Results are expressed as mean ± standard deviation. Statistical analysis was performed using Student’s t-test for continuous variables or χ 2 tests (Fisher’s exact tests if n < 5) for categorical variables. Kaplan–Meier analysis was used to estimate late mortality between subjected groups. Logistic regression was also used for the multivariate analysis of risk factors for mortality. Receiver operating characteristics (ROC) curves were used to test discrimination power of our scoring system. A p value less than 0.05 was considered significant. All statistical analyses were performed using SPSS 16.0 software (SPSS Inc., Chicago, IL).


Patient demographics and early outcome

Patient characteristics and intraoperative parameters are listed in Table 1. Early outcome including 30-day mortality and postoperative complications are listed in Table 2. The 30-day mortality was 30.8 % in the entire patient cohort. No patient received a ventricular assist device. Five patients received an extracorporeal membrane oxygenation and all of them died.

Table 1 Patients’ characteristics and intraoperative parameters
Table 2 Postoperative mortality and complications

Univariate and multivariate analyses for 30-day mortality

All the variables listed in Tables 1 and 2 were analyzed and following factors listed in Table 3 were identified as risk factors for 30-day mortality: gender, current smoker, age above 70 years, the combination of coronary artery bypass grafting and valve surgery, heart transplantation, operation time above 300 min, cardiopulmonary bypass time above 180 min, aortic X-clamp time above 120 min, use of hypothermic circulatory arrest, need of norepinephrine more than 0.4 µg kg−1 min−1, need of epinephrin more than 0.2 µg kg−1 min−1, re-thoracotomy due to bleeding, need for hemodialysis, stroke or prolonged neurological deficit, laparotomy, sepsis, mechanical ventilation exceeding 6 days and maximal creatinkinase above 3000 U/L. A multivariate analysis among those factors was performed and following factors as listed in Table 3 were identified as independent risk factors: gender, age above 70 years, the combination of coronary artery bypass grafting and valve surgery, aortic X-clamp time above 120 min, use of hypothermic circulatory arrest, need of norepinephrine more than 0.4 µg kg−1 min−1, need for hemodialysis and maximal creatinkinase above 3000 U L−1.

Table 3 Univariate and Multivariate analyses for 30-day mortality

Establishment of a scoring system

According to the result of the multivariate analysis, one scoring point was given for each independent risk factor; female (OR 2.211), age above 70 years (OR 1.739), the combination of coronary artery bypass grafting and valve surgery (OR 3.793), aortic X-clamp time above 120 min (OR 2.817), use of hypothermic circulatory arrest (OR 5.101), need of norepinephrine more than 0.4 µg kg−1 min−1 (OR 1.881), need for hemodialysis (OR 5.970) and maximal creatinkinase above 3000 U L−1 (OR 1.714). A summation of added points was calculated as the actual score. The distribution of patients and the observed 30-day mortality dependent on the score is shown in Fig. 1. The 30 days mortality was 10.1 % in patients with 0 point, 11.8 % in patients with 1 point, 27.5 % in patients with 2 points, 40.4 % in patients with 3 points, 65.2 % in patients with 4 points, 77.8 % in patients with points 5 and 100 % in patients with points 6. Discrimination by ROC analysis was 0.76 (0.71–0.80, Fig. 2).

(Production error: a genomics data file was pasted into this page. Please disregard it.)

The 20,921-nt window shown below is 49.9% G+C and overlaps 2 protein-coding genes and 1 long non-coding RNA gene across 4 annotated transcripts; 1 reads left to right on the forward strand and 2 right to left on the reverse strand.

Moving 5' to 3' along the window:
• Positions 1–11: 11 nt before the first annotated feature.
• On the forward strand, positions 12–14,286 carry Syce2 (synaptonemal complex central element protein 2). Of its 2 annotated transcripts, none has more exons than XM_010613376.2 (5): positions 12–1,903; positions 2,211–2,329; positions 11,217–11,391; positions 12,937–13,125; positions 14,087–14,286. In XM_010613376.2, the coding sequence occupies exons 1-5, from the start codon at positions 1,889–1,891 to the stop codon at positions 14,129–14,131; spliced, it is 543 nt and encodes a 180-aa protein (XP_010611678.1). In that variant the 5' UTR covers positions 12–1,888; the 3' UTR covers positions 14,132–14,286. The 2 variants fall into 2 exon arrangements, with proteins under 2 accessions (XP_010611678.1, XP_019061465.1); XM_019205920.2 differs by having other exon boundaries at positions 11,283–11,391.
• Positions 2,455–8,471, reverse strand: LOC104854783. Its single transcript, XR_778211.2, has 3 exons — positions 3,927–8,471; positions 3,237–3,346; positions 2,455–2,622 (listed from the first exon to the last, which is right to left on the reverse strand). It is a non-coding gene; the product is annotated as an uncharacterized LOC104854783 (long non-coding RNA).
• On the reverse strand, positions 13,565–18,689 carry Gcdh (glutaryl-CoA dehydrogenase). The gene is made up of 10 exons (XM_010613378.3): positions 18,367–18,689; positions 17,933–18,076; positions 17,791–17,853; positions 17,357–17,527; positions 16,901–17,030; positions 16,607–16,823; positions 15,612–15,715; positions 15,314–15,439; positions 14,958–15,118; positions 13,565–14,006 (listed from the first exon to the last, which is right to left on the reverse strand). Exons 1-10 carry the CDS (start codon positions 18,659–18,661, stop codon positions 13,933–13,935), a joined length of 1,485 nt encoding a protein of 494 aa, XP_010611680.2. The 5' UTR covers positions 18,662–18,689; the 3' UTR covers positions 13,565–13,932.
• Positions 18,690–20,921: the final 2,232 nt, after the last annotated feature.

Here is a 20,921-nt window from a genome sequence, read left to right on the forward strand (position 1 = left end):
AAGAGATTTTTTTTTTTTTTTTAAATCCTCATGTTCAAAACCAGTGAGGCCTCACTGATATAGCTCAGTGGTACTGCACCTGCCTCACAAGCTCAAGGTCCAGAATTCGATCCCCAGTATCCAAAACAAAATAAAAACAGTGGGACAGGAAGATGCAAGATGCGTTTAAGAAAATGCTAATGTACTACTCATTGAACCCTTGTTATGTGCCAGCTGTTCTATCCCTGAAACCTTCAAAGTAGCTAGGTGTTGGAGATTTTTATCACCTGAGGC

Fig. 1
figure 1

30 day mortality according to the scoring system

Fig. 2
figure 2

a Estimated cumulative survival curve for the entire patient cohort. b Estimated survival curve stratified for score values according to the scoring system

Long-term survival according to the scoring system

Survival curve in the entire patient cohort is shown in Fig. 3a. Overall cumulative survivals were 69.2 % after 30 days, 59.3 % after 180 days, 56.6 % after 1 year and 46.8 % after 5 years. Survival curve according to the scoring system is shown in Fig. 3b. Patients with 4 or more points had extreme poor long-term survival.

Fig. 3
figure 3

ROC curve for the scoring system


The crucial findings of the present study were: (1) significant risk factors could be identified in a relatively large patient cohort needing IABP after cardiac surgery, (2) the prediction of 30-day mortality was possible with our scoring system based on a multivariate analysis, and (3) long-term survival was extremely poor in patients with high score values.

In the present study, gender, age above 70 years, combined coronary and valve surgery, aortic X-clamp time above 120 min, use of hypothermic circulatory arrest, need of norepinephrine more than 0.4 µg kg−1 min−1, need for hemodialysis and maximal creatinkinase levels above 3000 U L−1 were independent risk factors for early mortality. Interpreting our findings, female and elderly patients, patients undergoing extensive surgery and displaying postoperative vasoplegia, perioperative myocardial infarction or postoperative renal failure were at particularly elevated risk for early mortality. These findings per se may not be surprising because all of these factors are already well known risk factors in cardiac surgery, independent of a need for IABP-support [810]. Nevertheless, our findings would be worth, on the one hand to confirm those risk factors in a large patient cohort, on the other hand to extend their focused validation to a cohort of critically ill patients needing IABP-support due to LOS after cardiac surgery.